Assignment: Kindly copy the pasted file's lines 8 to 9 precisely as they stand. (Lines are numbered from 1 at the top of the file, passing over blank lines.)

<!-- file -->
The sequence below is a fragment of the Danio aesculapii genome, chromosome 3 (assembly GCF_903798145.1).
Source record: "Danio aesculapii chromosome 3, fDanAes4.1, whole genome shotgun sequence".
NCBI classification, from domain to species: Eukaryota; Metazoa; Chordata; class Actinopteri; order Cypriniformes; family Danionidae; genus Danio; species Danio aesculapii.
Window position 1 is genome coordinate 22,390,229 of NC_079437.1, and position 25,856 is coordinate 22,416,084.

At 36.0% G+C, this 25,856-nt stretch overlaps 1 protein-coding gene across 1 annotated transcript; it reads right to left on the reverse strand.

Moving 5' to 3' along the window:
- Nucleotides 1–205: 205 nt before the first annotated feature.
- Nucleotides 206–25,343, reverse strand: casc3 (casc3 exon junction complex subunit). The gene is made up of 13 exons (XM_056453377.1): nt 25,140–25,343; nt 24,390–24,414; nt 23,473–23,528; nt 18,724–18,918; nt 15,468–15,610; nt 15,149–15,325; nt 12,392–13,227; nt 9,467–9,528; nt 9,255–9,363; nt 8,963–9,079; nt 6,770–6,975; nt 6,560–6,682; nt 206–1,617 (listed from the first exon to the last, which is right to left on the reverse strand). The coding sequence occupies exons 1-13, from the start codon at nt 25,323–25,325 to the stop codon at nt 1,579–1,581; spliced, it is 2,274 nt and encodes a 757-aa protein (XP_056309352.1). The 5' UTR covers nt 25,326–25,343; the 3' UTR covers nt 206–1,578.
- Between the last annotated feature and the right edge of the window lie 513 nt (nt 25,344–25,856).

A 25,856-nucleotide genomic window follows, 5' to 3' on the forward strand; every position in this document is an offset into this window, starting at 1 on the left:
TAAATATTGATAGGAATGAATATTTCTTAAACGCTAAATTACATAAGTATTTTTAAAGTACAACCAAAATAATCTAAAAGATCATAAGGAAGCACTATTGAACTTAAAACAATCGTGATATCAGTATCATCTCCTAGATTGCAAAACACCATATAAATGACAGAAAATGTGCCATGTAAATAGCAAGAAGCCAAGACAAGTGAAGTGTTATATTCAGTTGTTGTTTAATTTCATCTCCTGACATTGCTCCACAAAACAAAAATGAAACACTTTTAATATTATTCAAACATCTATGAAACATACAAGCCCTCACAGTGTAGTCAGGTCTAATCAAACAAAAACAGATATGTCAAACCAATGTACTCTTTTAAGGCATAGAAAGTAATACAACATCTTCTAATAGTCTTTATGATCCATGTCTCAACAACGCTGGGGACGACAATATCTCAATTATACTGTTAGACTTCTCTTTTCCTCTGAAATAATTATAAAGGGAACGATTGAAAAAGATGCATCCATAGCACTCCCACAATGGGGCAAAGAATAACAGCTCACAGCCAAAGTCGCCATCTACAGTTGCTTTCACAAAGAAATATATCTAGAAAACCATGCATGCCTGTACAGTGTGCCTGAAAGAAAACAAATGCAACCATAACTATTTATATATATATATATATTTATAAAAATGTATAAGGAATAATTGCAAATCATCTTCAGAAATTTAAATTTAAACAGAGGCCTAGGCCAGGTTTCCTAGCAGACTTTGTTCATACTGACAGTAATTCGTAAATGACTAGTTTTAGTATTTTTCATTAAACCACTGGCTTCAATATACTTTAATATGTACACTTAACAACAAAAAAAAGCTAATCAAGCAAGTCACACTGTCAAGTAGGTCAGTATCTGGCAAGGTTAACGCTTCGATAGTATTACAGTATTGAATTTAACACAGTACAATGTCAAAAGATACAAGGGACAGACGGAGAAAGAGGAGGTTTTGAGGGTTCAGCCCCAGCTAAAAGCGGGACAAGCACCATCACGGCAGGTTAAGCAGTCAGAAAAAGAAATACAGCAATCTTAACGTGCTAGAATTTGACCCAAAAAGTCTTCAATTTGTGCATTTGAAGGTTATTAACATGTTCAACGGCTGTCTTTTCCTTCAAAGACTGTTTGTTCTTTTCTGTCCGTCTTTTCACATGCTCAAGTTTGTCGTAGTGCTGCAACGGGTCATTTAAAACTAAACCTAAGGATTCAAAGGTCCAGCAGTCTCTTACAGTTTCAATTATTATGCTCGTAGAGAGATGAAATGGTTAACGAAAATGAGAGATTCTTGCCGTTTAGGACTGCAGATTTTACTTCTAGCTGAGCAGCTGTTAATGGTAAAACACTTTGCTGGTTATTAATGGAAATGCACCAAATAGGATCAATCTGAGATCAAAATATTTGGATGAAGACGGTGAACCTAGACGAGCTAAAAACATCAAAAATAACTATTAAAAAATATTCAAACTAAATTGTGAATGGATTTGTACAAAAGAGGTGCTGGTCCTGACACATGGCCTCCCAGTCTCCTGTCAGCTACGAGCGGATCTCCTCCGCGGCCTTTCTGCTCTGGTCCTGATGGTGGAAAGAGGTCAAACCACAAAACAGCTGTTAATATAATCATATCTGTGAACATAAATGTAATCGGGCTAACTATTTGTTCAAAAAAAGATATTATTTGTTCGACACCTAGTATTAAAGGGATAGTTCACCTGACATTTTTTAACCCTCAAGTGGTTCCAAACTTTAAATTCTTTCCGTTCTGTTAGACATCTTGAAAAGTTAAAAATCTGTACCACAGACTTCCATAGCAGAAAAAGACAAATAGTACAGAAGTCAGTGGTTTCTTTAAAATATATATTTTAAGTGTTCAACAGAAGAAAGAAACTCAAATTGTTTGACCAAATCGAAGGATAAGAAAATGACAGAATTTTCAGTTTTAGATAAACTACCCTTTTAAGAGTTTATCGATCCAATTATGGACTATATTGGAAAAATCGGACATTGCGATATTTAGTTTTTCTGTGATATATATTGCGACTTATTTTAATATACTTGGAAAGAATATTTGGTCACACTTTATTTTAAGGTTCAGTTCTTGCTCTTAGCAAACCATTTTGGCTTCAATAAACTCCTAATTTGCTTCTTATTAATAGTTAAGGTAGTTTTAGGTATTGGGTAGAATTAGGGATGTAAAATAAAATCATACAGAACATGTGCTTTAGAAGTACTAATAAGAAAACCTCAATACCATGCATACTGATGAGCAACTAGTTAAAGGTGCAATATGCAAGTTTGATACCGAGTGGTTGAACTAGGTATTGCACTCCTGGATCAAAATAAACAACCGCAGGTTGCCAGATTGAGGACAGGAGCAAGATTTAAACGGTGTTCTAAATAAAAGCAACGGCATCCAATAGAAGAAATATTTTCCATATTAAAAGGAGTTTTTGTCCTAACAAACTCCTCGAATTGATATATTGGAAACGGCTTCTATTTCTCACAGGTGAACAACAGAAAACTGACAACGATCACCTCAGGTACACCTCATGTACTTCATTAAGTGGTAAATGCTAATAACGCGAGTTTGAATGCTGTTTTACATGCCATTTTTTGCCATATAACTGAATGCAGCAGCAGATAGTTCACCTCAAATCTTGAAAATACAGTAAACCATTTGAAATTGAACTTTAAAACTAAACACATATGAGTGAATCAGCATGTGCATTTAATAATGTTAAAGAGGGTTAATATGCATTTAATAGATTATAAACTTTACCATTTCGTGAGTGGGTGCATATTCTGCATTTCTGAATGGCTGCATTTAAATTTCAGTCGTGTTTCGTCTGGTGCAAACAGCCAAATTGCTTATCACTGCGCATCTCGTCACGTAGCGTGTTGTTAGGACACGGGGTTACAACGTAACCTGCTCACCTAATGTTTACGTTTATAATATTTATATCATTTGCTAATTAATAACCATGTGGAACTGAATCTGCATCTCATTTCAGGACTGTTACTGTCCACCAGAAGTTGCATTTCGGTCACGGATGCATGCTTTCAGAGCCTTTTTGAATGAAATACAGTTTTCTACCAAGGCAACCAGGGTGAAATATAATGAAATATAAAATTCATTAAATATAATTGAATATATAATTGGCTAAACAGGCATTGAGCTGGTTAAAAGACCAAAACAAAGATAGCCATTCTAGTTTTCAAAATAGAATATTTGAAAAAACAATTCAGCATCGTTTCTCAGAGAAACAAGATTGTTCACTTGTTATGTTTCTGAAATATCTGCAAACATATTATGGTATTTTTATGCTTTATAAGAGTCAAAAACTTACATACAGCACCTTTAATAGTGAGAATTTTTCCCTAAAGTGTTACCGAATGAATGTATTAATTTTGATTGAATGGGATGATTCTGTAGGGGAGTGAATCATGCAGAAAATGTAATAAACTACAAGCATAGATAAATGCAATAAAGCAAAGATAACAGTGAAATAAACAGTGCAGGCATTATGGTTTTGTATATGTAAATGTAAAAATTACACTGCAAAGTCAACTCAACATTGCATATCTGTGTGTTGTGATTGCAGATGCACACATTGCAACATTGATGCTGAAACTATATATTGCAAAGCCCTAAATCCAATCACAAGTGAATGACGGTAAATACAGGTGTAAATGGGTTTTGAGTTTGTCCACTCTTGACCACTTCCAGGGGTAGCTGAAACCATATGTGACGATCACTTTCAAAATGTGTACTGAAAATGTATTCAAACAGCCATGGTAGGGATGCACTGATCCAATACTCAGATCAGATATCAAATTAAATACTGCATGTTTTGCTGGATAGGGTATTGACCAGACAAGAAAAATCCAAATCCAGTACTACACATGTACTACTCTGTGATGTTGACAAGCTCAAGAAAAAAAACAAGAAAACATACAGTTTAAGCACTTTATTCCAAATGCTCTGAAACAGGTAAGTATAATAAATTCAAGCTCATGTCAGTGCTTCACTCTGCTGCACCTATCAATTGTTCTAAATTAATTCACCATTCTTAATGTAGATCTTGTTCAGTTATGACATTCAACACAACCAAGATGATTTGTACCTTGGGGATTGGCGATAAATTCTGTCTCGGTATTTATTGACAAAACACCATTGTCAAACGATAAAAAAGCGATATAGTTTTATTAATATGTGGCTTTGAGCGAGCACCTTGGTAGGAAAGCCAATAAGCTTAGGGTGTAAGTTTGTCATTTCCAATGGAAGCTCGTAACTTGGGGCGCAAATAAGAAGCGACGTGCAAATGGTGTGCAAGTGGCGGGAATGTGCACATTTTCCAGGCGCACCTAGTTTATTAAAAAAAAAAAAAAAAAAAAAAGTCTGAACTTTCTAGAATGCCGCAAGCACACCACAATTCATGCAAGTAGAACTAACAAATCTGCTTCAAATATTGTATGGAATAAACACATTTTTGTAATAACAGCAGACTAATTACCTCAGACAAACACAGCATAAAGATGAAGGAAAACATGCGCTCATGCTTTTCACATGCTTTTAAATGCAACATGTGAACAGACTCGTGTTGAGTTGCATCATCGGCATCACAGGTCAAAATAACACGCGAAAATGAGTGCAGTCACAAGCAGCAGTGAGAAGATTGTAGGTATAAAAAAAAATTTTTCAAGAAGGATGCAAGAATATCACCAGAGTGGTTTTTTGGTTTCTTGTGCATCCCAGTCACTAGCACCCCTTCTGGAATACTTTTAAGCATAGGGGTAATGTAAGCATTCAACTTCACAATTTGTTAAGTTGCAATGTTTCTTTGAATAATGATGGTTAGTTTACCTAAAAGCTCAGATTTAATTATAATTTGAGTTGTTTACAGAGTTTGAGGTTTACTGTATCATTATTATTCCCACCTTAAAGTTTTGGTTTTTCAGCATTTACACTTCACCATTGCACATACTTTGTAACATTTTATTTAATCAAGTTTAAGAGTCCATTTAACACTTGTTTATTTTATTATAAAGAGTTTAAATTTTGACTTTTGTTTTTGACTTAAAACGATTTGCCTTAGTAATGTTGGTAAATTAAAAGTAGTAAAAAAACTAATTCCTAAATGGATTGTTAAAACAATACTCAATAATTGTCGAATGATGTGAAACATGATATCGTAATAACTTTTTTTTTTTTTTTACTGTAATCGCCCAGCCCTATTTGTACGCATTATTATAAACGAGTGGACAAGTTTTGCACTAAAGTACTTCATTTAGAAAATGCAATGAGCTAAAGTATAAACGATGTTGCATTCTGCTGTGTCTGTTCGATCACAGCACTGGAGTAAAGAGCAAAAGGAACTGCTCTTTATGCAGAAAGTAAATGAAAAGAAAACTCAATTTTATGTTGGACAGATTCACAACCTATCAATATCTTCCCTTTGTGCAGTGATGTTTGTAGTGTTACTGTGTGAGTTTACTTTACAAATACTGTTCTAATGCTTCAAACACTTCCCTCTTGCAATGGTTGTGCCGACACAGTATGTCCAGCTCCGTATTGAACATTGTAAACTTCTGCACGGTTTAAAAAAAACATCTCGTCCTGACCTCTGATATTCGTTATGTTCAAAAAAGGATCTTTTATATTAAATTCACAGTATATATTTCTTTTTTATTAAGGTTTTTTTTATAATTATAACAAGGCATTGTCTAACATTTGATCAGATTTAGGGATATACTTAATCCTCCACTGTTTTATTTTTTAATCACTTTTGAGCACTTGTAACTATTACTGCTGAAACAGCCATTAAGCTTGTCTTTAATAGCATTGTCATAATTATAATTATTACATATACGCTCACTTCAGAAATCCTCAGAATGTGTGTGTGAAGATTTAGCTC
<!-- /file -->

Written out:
- Nucleotides 206–25,343, reverse strand: casc3 (casc3 exon junction complex subunit). The gene is made up of 13 exons (XM_056453377.1): nt 25,140–25,343; nt 24,390–24,414; nt 23,473–23,528; nt 18,724–18,918; nt 15,468–15,610; nt 15,149–15,325; nt 12,392–13,227; nt 9,467–9,528; nt 9,255–9,363; nt 8,963–9,079; nt 6,770–6,975; nt 6,560–6,682; nt 206–1,617 (listed from the first exon to the last, which is right to left on the reverse strand). The coding sequence occupies exons 1-13, from the start codon at nt 25,323–25,325 to the stop codon at nt 1,579–1,581; spliced, it is 2,274 nt and encodes a 757-aa protein (XP_056309352.1). The 5' UTR covers nt 25,326–25,343; the 3' UTR covers nt 206–1,578.
- Between the last annotated feature and the right edge of the window lie 513 nt (nt 25,344–25,856).